There are few films which achieve brilliance in visuals, soundtrack or storytelling. When I come across one which delivers on all three, I cannot write it off because it’s an animated children’s film. Any piece of filmmaking which can communicate in such a concise way on such a fundamental level is a film which brings humanity out of the gutter. . It is our ability to create art, and with it define emotion, which sets us apart from animals.


Oldboy – 2003

oldboyChan-wook Park’s breakthrough film is a psychological thriller with elements of pure horror. A man is taken and kept in solitary confinement for 15 years for an unknown crime. This mental ordeal hardens his mind to search for revenge at all costs.

The cinematography is more like a comic book than a film, meaning that, despite being often shockingly violent, the film retains an enjoyable and artistic detachment from the events it portrays. Reality and memory are often intertwined into synthesised sequences. Occasionally the camera merges images of a past and future self even within a shot. The result is an entirely engaging form of imagery which expresses itself equally in dialogue or, more often, in silence.

From a story-telling perspective this script leaves no time to take a breath, there is a twist around every corner and the layers of imagery and fear built up in the short prologue serve to reinforce this tension. Yet it also lessens the sensation of being bombarded by a ceaseless plot machine as every new development coheres and fits perfectly into a greater image.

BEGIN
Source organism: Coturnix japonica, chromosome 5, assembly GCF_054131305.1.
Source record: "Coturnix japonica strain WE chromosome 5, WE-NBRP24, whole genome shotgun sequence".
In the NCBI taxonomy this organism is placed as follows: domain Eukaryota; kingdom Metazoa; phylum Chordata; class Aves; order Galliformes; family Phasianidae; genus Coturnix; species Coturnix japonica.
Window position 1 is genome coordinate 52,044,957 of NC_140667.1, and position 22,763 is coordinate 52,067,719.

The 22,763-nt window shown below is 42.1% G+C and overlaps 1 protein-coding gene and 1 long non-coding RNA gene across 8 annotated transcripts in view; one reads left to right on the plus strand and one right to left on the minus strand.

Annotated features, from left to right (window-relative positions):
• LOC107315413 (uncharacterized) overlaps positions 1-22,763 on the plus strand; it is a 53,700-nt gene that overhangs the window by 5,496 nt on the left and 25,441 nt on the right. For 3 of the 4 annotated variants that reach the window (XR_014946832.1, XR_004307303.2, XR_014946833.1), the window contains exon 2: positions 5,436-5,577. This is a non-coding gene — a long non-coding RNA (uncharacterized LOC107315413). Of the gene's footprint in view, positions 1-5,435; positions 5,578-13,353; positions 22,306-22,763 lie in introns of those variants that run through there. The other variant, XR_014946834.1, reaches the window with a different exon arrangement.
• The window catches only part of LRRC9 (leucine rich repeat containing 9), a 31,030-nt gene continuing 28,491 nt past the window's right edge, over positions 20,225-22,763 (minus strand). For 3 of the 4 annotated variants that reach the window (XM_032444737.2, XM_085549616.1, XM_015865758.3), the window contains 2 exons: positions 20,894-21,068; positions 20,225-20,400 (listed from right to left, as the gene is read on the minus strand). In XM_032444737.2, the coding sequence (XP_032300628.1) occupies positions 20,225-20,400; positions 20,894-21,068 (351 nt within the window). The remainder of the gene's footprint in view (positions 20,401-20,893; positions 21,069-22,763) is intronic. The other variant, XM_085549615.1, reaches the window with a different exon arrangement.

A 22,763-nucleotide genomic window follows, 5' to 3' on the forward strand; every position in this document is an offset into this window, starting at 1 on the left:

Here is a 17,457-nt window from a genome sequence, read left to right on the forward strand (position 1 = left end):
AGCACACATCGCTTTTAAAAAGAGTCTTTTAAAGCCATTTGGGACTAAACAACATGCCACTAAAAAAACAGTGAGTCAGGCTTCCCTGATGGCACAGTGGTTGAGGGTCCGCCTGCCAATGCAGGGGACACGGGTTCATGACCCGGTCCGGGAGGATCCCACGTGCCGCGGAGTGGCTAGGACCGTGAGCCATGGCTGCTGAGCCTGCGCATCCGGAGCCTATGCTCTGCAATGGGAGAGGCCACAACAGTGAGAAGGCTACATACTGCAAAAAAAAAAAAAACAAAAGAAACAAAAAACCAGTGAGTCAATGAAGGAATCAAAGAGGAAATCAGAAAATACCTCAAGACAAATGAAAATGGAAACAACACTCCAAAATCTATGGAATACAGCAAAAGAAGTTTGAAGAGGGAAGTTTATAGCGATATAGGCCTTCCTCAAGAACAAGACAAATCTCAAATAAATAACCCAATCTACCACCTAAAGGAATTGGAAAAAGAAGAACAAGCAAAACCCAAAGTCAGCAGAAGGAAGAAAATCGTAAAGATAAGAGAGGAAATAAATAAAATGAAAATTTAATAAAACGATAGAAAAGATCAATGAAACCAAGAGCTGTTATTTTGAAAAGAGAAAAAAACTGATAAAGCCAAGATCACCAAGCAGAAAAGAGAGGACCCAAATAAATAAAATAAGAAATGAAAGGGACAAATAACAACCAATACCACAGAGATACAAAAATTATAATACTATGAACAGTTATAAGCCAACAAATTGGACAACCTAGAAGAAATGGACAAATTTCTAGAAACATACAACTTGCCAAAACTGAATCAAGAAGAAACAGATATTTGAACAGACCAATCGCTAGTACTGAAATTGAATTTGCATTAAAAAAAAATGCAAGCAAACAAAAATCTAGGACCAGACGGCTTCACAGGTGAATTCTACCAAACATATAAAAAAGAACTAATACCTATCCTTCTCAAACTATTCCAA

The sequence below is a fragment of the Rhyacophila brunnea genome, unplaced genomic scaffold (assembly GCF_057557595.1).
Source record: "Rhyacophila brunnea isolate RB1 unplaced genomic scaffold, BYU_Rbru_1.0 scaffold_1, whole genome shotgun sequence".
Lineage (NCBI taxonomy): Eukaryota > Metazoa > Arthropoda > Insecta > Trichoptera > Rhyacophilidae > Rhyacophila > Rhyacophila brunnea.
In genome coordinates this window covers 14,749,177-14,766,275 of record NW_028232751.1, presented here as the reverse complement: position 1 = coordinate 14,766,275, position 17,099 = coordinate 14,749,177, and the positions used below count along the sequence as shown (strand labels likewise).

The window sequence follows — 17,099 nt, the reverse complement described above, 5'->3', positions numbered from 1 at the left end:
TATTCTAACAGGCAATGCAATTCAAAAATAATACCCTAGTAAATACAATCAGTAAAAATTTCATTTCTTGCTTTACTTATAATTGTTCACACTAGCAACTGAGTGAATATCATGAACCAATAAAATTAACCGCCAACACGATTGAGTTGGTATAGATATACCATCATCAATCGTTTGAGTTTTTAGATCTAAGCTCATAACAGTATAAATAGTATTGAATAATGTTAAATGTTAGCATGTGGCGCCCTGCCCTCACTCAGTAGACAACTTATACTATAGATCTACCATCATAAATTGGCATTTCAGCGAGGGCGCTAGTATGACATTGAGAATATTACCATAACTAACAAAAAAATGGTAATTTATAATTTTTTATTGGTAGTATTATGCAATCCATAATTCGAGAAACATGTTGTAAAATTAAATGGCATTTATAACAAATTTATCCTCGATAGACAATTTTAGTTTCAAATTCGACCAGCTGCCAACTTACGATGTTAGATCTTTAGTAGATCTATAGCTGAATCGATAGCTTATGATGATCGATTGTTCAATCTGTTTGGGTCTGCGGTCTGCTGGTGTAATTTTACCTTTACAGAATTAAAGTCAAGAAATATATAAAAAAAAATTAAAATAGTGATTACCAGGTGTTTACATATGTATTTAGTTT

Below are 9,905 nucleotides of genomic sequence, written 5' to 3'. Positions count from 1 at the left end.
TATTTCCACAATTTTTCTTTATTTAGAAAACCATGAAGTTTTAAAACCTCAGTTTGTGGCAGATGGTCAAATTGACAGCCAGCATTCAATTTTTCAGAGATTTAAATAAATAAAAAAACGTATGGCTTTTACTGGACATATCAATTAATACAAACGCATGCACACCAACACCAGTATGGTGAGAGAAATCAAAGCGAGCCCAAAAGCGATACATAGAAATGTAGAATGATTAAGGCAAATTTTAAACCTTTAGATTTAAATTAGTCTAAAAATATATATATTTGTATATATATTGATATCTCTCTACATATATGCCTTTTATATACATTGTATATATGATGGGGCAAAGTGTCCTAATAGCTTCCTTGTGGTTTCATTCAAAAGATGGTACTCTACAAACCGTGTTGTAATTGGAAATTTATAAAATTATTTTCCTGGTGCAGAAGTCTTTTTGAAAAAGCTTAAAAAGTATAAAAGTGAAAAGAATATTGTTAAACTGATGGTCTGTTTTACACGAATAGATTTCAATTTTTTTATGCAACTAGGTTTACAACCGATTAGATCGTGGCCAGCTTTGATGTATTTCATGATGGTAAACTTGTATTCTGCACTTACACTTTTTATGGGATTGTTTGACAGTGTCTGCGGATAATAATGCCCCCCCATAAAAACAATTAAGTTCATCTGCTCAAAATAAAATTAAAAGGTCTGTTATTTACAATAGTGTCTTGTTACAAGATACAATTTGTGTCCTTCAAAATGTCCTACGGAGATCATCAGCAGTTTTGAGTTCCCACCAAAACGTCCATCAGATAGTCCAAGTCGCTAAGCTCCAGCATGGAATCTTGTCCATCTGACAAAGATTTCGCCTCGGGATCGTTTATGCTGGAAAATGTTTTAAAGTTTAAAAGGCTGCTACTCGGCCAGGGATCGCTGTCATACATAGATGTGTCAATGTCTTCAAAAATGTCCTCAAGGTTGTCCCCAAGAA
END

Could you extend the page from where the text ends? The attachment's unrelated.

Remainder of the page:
Both Min-sik Choi and Ji-tae Yu give excellent performances as prisoner and imprisoner respectively. While it appears that they are beings of hatred, moved only by a desire for pain and vengeance it becomes clear that both have been following a deep, devoted love. The film delivers a counterintuitive message for one framed in violence. These same themes recur in Park’s most recent film Stoker, both films explore the boundaries that society places on love. In Oldboy these feelings have been corrupted over time to make way for the twisted relationships which take their place. The film demonstrates the potentially horrifying power of love as a driving force.

A Bout de Souffle – 1960